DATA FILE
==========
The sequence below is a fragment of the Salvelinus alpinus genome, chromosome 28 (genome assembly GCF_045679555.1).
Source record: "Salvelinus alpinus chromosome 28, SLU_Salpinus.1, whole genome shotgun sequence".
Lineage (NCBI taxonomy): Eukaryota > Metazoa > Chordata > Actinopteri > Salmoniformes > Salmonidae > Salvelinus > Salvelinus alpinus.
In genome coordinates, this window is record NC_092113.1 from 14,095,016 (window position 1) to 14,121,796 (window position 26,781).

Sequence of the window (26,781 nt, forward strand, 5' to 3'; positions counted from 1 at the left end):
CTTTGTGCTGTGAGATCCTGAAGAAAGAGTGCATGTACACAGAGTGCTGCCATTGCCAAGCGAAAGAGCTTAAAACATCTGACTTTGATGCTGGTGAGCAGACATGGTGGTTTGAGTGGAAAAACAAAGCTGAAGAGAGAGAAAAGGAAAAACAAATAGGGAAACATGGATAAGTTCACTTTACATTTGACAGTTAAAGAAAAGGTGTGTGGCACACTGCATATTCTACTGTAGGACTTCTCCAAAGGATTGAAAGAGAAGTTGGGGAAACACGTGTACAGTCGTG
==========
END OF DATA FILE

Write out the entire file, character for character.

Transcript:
The sequence below is a fragment of the Salvelinus alpinus genome, chromosome 28 (genome assembly GCF_045679555.1).
Source record: "Salvelinus alpinus chromosome 28, SLU_Salpinus.1, whole genome shotgun sequence".
Lineage (NCBI taxonomy): Eukaryota > Metazoa > Chordata > Actinopteri > Salmoniformes > Salmonidae > Salvelinus > Salvelinus alpinus.
In genome coordinates, this window is record NC_092113.1 from 14,095,016 (window position 1) to 14,121,796 (window position 26,781).

Sequence of the window (26,781 nt, forward strand, 5' to 3'; positions counted from 1 at the left end):
CTTTGTGCTGTGAGATCCTGAAGAAAGAGTGCATGTACACAGAGTGCTGCCATTGCCAAGCGAAAGAGCTTAAAACATCTGACTTTGATGCTGGTGAGCAGACATGGTGGTTTGAGTGGAAAAACAAAGCTGAAGAGAGAGAAAAGGAAAAACAAATAGGGAAACATGGATAAGTTCACTTTACATTTGACAGTTAAAGAAAAGGTGTGTGGCACACTGCATATTCTACTGTAGGACTTCTCCAAAGGATTGAAAGAGAAGTTGGGGAAACACGTGTACAGTCGTG